Todd Brown (Photo by Jana Birchum)
Sometime in the fall of last year, the meme of the day was on Twitter “Gentrification font“, The universally recognizable sans serif house number in a changing neighborhood. That immediate association evoked by such a simple visual cue – wealthy white newcomers in immaculate Range Rovers – is referred to as the “socio-spatial imaginary” and is at the heart of the environmental psychologist Todd Brown, the sixth recipient of UT-Austin School of Architecture‘S Race and Gender in the Built Environment Fellowship.
As part of the scholarship, Brown, who has both degrees in architecture and public health, will teach a series of workshops for landscape designers, interior designers, urban planners, and more.Design for inclusion and social sustainability“in this semester, in which he will shed light on existing projects with social and ecological justice. The scholarship was established in autumn 2016 with the aim of” supporting the development of future scientists whose work focuses on the relationships and intersections between race, gender , and the built Environment “- intersections that are the focus of Brown’s interdisciplinary approach.
Environmental psychology, he explains, explores the psychosocial relationship between people and the environment, where the environment is a tangible space – a building, a neighborhood, or a park – or even something as amorphous as social media. He hopes to teach budding architects new approaches to development that encourage a sense of inclusion. “Instead of gentrification, it is the improvement of the community that gives residents a kind of ownership in the redevelopment process.”
Brown’s dissertation at the City University of New York Graduate Center, in which he interviewed Harlem residents about their relationship with the neighborhood, found that small environmental features – the size of the windows in a brownstone or whether the trash is cleared or scattered – make strong assumptions about race, gender, health, and life the politics of a community. In some of his interviews, elderly residents recalled that access to public parks was different 20-30 years ago. “They told me, ‘That gate used to be open 24 hours a day, but then they welded it shut.’ For them it was a sign of gentrification, for now, as access to [the park] being restricted, yes it is still a public park but it has been partially privatized. … For the safety of the newer residents, they try to remove these ‘unwanted elements’. “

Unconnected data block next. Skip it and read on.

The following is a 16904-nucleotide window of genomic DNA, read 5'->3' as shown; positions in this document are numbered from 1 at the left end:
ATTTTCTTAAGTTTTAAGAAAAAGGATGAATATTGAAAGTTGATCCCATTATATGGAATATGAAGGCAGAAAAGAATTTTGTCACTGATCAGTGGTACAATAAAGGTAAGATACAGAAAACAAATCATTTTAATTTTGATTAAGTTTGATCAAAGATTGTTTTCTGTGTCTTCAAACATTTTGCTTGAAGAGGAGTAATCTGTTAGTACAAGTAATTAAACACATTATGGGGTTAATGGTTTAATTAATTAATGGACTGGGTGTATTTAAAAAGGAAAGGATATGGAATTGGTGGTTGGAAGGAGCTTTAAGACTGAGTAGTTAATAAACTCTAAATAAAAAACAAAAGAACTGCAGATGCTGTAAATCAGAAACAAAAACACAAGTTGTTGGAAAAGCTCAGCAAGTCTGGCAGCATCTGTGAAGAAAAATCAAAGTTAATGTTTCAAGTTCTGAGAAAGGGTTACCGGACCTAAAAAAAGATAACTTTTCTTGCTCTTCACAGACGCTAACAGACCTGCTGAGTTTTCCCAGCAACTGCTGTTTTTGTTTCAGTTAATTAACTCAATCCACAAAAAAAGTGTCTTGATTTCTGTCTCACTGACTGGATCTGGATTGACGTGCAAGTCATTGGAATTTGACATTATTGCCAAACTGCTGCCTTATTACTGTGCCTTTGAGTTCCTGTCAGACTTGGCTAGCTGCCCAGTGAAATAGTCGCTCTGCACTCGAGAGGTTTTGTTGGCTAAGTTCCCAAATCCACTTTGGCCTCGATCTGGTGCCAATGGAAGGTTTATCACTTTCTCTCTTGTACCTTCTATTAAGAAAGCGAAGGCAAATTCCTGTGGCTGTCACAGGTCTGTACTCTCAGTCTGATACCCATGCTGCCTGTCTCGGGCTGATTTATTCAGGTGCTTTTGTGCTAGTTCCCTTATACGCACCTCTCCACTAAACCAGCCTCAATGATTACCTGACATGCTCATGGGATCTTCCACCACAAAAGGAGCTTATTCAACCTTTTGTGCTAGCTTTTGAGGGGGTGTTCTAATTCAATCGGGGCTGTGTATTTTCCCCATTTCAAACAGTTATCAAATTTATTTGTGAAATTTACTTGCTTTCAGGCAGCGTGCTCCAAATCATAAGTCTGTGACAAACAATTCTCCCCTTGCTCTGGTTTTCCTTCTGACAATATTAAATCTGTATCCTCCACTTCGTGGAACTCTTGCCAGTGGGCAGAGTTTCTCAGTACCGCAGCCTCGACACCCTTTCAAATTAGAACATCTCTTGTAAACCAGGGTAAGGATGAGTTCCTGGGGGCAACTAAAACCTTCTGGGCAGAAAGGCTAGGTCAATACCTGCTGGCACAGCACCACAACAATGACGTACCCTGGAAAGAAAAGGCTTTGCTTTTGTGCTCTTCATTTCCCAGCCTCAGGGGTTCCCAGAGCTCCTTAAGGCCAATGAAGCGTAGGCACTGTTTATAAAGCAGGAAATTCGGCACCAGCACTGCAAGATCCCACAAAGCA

Architects can help to reinforce or alleviate this feeling of exclusion. For example, when designing affordable housing, balconies in the off-the-shelf units rather than affordable units can make residents feel like they “have no sense of ownership or accessibility with the place they live,” Brown said. Simply through access to, or lack of, individual green spaces. “Conversely, in gentrification areas,” luxury buildings become walled fortresses with security, and the building clearly screams: ‘This is not for the people in this area’. ” Such things can send a negative signal to people in the community. “
Brown’s goal is to focus on inclusion, because “historically we have always been trained to view the architectural user as the white, healthy, privileged man of space and perceive it in a completely different way.” He admits that architects do not rent control and other exclusionary systems are at play. “But I think the architect’s job is to be an advocate for the community he is designing in. … It is a good step in the right direction when you start out one To take into account diversity of users and different experiences which I will hopefully bring with me. “